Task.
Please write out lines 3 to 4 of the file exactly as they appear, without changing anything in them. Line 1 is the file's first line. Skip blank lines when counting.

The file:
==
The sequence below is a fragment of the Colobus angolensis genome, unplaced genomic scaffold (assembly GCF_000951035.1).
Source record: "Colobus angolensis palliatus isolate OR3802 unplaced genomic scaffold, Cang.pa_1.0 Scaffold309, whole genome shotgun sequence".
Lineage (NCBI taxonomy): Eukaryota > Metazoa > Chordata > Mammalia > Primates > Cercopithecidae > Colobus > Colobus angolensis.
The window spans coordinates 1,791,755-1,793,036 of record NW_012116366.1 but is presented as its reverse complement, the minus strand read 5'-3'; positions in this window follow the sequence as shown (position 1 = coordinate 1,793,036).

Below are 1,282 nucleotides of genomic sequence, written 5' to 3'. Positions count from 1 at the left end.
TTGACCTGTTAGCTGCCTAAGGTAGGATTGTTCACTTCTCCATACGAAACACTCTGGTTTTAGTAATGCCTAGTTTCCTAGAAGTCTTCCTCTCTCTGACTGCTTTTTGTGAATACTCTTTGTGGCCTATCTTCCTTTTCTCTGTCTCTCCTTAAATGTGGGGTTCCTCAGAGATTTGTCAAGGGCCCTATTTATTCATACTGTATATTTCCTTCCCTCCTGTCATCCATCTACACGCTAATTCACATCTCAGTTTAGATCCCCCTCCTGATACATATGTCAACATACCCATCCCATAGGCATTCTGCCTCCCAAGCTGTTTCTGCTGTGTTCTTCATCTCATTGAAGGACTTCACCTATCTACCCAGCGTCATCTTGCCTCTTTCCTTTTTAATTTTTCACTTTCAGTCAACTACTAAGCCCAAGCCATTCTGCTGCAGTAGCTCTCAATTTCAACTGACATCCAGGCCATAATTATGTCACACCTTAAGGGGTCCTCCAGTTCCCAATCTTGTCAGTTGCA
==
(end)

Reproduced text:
Lineage (NCBI taxonomy): Eukaryota > Metazoa > Chordata > Mammalia > Primates > Cercopithecidae > Colobus > Colobus angolensis.
The window spans coordinates 1,791,755-1,793,036 of record NW_012116366.1 but is presented as its reverse complement, the minus strand read 5'-3'; positions in this window follow the sequence as shown (position 1 = coordinate 1,793,036).